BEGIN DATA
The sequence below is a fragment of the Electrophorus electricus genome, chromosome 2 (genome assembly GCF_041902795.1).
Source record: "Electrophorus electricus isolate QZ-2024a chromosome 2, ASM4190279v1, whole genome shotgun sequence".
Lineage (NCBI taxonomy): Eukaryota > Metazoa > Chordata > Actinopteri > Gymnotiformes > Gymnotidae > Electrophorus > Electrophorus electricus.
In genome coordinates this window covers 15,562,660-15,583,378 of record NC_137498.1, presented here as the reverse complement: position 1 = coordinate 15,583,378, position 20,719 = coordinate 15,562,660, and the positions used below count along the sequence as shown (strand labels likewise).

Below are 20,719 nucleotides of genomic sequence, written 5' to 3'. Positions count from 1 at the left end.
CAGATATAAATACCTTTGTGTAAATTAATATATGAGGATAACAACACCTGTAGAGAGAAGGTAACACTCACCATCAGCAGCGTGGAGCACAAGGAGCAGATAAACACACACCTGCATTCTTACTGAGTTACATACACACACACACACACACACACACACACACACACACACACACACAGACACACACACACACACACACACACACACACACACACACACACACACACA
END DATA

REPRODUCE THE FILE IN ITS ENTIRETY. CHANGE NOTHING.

The sequence below is a fragment of the Electrophorus electricus genome, chromosome 2 (genome assembly GCF_041902795.1).
Source record: "Electrophorus electricus isolate QZ-2024a chromosome 2, ASM4190279v1, whole genome shotgun sequence".
Lineage (NCBI taxonomy): Eukaryota > Metazoa > Chordata > Actinopteri > Gymnotiformes > Gymnotidae > Electrophorus > Electrophorus electricus.
In genome coordinates this window covers 15,562,660-15,583,378 of record NC_137498.1, presented here as the reverse complement: position 1 = coordinate 15,583,378, position 20,719 = coordinate 15,562,660, and the positions used below count along the sequence as shown (strand labels likewise).

Below are 20,719 nucleotides of genomic sequence, written 5' to 3'. Positions count from 1 at the left end.
CAGATATAAATACCTTTGTGTAAATTAATATATGAGGATAACAACACCTGTAGAGAGAAGGTAACACTCACCATCAGCAGCGTGGAGCACAAGGAGCAGATAAACACACACCTGCATTCTTACTGAGTTACATACACACACACACACACACACACACACACACACACACACACACACAGACACACACACACACACACACACACACACACACACACACACACACACACA